A few days before Easter a few trips were suggested in the Northern Blue Mountains, and just before we headed out one was settle on. Dave Williams had contacted the farm managers involved and we would be able to drive close to where we wanted to start walking. Also on the trip were Wendy, Martin and Michael.
So, on Good Friday, we drove into the Capertee Valley and later turned off onto a farm road, and after chatting with the farmers we parked at the base of the Red Rock Trail. This led into Gardens of Stone National Park. Not far along, we left the trail and climbed up the spur leading to Mt Harvey. This was straightforward but not always easy walking – some parts were scrubby, other parts were bouldery and we had to scramble up and around obstacles. Continue reading
Posted in Blue Mountains, Bushwalking, Gardens of Stone, Photography, Wollemi National Parks
Tagged Canobla Gap, Collett Gap, Mt Dawson, Mt Harvey, Point Anderson, Point March, Point Nicholson, Red Rocks, Woolpack Gap, Woolpack Rock
This was a truly amazing day of fungi photography at three locations in the Blue Mountains. Most of our time was spent at Coachwood Glen on the Megalong Road close to Blackheath.
I had travelled up the mountains by train to meet Liz at Springwood. Atli was coming up with us, but I had unfortunately told him the wrong train to catch. So while we were waiting Liz and Myself headed off to nearby Birdwood Guly to see what was out.
Birdwood Gully Continue reading
The fungi at Sassafras Gully at Springwood have really benefited from the recent wet period and their is now a lot on display. I headed up the mountains with Atli, a visiting nature photographer from Iceland. We had met the year before when he was visiting Australia. Not far down the track, we also met another friend Tam. She had her camera out and was photographing fungi too. So she joined us on the day.
Its always a good sign if you see fungi early on along the track, and this time we came across some large coral fungi – Ramarias, growing next to the track. This was along the track that starts from the end of Sassafras Gully Road. Lower down, in the rainforest there was a lot more fungi out – and some of it was truly astounding. Continue reading
This was a joint activity of the Sydney Fungal Studies Group Inc and the Wolli Creek Preservation Society. After meeting at the picnic tables at Girrahween Park, we broke up into two groups to look for and collect fungi specimens.
One group headed down the Two Valleys Track and the other group, the one I was in headed up the track – walking from Bardwell Park to Bexley North and back. On the way our group found a fair bit of fungi – but not a huge variety or abundance and nothing too interesting. Continue reading
Digi Dave and myself headed back into Royal National Park for a day of fungi photography at Bola Creek. Being able to spend the whole day there meant we had the time for god look around to locate species and take the time to set up for photography.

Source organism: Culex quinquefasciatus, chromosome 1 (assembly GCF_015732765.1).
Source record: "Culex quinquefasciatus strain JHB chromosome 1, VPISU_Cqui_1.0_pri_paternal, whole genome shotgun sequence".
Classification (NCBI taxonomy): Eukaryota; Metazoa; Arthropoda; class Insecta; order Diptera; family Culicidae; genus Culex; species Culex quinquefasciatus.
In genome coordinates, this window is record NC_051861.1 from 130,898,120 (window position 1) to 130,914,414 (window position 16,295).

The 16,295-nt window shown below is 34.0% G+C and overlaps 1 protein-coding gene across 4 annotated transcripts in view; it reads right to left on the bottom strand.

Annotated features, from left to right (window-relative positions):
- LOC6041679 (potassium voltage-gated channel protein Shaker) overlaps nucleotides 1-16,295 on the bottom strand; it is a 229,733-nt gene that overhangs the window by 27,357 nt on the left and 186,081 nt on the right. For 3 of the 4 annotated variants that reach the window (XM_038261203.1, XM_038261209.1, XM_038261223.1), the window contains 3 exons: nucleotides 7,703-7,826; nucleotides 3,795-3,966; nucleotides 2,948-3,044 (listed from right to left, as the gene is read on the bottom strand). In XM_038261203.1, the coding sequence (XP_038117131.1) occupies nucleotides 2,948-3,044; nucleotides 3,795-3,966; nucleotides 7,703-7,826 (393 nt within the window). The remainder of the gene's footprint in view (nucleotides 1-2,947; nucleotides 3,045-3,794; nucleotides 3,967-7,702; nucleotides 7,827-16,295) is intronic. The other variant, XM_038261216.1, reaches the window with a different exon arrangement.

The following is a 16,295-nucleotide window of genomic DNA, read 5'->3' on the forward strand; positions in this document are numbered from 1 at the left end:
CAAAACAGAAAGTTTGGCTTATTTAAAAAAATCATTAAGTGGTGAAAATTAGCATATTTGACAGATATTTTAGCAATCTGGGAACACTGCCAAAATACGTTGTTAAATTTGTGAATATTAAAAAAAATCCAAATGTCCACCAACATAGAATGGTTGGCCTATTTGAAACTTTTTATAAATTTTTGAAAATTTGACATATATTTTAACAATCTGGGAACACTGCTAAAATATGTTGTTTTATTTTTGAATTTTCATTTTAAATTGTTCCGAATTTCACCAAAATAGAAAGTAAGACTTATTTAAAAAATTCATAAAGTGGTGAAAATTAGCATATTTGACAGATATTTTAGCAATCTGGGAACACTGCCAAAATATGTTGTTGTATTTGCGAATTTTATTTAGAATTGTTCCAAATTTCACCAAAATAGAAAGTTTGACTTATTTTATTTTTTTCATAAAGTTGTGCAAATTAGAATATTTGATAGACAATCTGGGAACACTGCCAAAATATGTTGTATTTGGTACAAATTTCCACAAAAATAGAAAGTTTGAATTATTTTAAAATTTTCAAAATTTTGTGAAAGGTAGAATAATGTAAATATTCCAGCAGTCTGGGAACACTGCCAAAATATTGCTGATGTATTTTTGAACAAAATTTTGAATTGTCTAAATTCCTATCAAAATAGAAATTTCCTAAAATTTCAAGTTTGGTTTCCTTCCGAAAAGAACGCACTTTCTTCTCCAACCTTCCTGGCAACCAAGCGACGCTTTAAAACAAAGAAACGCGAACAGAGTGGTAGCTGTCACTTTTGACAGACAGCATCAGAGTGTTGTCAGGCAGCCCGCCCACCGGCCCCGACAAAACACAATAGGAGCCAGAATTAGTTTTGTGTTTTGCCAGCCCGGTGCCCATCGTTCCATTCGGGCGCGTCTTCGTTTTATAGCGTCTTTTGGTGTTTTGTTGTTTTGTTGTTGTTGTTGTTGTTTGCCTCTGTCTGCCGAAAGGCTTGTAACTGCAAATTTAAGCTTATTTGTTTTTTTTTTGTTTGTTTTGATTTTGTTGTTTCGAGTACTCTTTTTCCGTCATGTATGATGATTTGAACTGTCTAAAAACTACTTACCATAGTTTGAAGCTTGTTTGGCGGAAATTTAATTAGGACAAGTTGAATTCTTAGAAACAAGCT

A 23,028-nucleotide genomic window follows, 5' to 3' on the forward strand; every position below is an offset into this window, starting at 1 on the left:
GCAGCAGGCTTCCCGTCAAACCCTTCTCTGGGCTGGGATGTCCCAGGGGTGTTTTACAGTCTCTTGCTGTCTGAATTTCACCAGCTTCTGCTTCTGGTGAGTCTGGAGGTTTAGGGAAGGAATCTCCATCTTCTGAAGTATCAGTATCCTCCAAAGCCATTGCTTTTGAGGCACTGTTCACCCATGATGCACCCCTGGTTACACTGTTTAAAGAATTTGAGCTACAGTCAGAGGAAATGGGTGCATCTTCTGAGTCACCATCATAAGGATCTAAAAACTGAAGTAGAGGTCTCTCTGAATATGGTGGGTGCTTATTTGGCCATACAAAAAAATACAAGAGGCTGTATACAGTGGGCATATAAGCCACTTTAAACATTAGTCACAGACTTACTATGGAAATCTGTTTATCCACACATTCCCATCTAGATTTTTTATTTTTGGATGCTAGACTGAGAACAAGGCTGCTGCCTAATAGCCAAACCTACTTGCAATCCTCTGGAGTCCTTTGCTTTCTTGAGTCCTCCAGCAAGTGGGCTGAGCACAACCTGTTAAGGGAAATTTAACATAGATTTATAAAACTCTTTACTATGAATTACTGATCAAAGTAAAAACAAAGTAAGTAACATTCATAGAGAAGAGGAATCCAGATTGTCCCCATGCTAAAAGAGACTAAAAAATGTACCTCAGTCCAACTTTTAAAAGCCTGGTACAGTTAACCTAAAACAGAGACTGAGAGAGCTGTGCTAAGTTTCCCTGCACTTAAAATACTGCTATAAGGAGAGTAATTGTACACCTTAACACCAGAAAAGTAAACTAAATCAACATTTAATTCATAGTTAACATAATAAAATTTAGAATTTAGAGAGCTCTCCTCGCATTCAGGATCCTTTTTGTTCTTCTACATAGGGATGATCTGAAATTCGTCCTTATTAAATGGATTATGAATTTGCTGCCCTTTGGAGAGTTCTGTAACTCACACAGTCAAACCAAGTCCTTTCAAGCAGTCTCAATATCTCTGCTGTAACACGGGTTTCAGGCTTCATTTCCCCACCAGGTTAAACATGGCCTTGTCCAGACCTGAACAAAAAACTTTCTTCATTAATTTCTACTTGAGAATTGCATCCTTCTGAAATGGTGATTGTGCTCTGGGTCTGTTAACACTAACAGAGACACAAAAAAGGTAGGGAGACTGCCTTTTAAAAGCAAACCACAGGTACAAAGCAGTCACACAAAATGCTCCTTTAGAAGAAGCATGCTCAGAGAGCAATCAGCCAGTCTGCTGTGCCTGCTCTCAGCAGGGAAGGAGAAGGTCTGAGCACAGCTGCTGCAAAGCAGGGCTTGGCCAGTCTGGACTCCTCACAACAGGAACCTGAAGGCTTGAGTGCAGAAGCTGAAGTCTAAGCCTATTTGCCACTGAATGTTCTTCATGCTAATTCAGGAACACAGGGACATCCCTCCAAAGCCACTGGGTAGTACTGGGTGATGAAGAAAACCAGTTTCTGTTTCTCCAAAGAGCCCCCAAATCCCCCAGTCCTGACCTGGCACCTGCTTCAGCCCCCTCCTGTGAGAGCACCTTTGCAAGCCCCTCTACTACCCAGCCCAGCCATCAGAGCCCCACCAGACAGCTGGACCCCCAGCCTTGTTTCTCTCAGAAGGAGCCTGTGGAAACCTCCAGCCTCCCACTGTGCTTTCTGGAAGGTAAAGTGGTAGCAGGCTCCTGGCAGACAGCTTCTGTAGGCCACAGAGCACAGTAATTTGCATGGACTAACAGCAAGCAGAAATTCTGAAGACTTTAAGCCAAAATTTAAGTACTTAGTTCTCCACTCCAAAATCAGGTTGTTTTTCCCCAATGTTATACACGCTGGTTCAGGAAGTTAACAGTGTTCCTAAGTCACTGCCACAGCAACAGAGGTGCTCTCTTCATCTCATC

The day was very worthwhile. We found a lot of interesting fungi out. Some of the highlights were seeing a lot more trumpet fungi out, seeing a cluster of the pale blue Entoloma ( Inocephalus virescens) and also Digi Dave spotted a nice pair of the rare Humidictis taekeri. Continue reading
This was quite a long and strenuous walk at Blackheath, particularly so with stops to photograph waterfalls and fungi. But it was very worthwhile and spectacular.
I caught an early train to Blackheath and then walked the 30 minutes to Govetts Leap Lookout. I was going to do this walk a few weeks ago – but it was far to wet on the day. On that occasion, I had descended to the base of Govetts Leap and found the water too high for the series of crossings needed to traverse Rodriguez Pass. This time, the water level was a lot lower, so I was confident that I could cross all the creeks. Continue reading
Posted in Blue Mountains, Bushwalking, Fungi, Grose Wilderness, Photography
Tagged Beauchamp Falls, Bettington Falls, Blackheath Bushwalking, Campbell Falls, Evans Lookout, Foy Falls, Gossamer Falls, Govetts Leap, Greaves Creek, Hayward Gully, Hygrophoraceae, John Harris Falls, Junction Rock, Popes Falls, Rodriguez Pass, Trinity Falls
This was another walk from Thornleigh, down the Great North Walk Track down the Lane Cove River to De Burghs Bridge and the crossing over and along the Riverside Track to Porters Creek and then by road to Macquarie Park Station.
A fair amount of fungi was out. Not as much as I have seen recently at Sassafras Gully at Springwood or at Bola Creek in Royal National Park. Continue reading
More recent rain has brought out more stinkhorns. Too much rain in fact – many of them have been a bit washed out. Here are some photos taken in parks at Dulwich Hill and along the Cooks River.
So far I have found three species. The most common at present is Phallus rubicundus. It seems to grow in profusion at many sites along the Cooks River. Continue reading
After recent trips to Bola Creek where a lot of fungi had been seen, I was keen to head up to Sassafras Gully at Springwood again.
What I found there was a veritable bonanza of fungi. I spent most of the day in the valley locating and photographing fungi and slime moulds. On this visit, I started from the track at Sassafras Gully Road and walked down to Glenbrook Creek and then went out via Magdala Creek and Fairy Dell. Continue reading
This was a field activity to Bola Creek in Royal National Park organised by the Sydney Fungal Studies Group Inc. On the morning, we spilt into groups and search for fungi, and collected samples to take back to the picnic table after lunch to work out what they were.
Much of what saw was quite similar to what I had seen four days earlier. But that was a nice amount. Here are some photos – Continue reading